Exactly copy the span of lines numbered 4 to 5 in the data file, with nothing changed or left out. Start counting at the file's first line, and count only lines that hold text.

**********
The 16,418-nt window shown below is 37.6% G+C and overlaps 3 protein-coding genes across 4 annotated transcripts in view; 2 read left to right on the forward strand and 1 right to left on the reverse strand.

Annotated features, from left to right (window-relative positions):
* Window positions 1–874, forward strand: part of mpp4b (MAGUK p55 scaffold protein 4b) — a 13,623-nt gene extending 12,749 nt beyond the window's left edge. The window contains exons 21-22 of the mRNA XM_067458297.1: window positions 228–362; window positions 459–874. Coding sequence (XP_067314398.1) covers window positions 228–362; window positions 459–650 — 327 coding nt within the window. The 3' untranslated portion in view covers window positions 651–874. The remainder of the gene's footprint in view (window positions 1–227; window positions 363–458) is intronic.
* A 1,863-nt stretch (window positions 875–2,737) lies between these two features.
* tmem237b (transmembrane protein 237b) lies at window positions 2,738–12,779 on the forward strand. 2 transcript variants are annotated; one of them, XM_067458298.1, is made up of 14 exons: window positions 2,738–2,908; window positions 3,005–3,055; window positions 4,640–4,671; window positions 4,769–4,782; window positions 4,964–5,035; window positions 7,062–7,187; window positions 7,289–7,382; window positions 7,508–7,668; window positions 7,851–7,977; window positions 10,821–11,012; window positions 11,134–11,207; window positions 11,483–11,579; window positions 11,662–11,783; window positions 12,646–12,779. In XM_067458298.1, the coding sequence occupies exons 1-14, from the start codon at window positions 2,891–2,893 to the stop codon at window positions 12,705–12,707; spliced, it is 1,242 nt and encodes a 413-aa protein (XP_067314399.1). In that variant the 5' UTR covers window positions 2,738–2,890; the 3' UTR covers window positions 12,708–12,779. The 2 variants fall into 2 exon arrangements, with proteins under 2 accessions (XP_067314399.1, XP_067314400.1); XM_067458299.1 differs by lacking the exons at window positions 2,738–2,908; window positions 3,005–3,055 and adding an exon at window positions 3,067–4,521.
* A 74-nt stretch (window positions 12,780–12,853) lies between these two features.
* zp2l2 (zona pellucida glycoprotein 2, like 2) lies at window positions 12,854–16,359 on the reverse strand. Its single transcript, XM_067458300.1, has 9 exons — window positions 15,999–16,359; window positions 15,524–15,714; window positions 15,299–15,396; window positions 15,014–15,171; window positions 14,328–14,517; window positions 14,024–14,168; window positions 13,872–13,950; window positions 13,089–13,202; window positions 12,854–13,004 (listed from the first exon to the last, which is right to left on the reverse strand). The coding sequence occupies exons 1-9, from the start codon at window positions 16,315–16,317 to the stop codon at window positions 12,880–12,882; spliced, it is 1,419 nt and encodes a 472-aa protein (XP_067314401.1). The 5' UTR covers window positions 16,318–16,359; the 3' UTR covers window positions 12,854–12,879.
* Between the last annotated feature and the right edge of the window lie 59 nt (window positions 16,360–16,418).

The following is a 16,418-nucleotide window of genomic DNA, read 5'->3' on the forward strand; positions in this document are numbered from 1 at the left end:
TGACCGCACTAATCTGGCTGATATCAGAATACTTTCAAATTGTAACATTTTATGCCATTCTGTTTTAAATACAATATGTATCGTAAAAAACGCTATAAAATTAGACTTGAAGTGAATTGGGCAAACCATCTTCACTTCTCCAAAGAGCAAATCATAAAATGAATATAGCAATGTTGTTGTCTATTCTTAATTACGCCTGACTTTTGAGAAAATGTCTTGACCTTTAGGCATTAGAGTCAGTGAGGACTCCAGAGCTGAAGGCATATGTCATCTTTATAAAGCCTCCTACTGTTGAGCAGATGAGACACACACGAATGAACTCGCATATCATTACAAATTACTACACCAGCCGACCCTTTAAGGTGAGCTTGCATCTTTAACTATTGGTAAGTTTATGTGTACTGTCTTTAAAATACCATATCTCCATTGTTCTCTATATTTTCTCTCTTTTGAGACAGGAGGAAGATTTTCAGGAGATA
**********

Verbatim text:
* A 1,863-nt stretch (window positions 875–2,737) lies between these two features.
* tmem237b (transmembrane protein 237b) lies at window positions 2,738–12,779 on the forward strand. 2 transcript variants are annotated; one of them, XM_067458298.1, is made up of 14 exons: window positions 2,738–2,908; window positions 3,005–3,055; window positions 4,640–4,671; window positions 4,769–4,782; window positions 4,964–5,035; window positions 7,062–7,187; window positions 7,289–7,382; window positions 7,508–7,668; window positions 7,851–7,977; window positions 10,821–11,012; window positions 11,134–11,207; window positions 11,483–11,579; window positions 11,662–11,783; window positions 12,646–12,779. In XM_067458298.1, the coding sequence occupies exons 1-14, from the start codon at window positions 2,891–2,893 to the stop codon at window positions 12,705–12,707; spliced, it is 1,242 nt and encodes a 413-aa protein (XP_067314399.1). In that variant the 5' UTR covers window positions 2,738–2,890; the 3' UTR covers window positions 12,708–12,779. The 2 variants fall into 2 exon arrangements, with proteins under 2 accessions (XP_067314399.1, XP_067314400.1); XM_067458299.1 differs by lacking the exons at window positions 2,738–2,908; window positions 3,005–3,055 and adding an exon at window positions 3,067–4,521.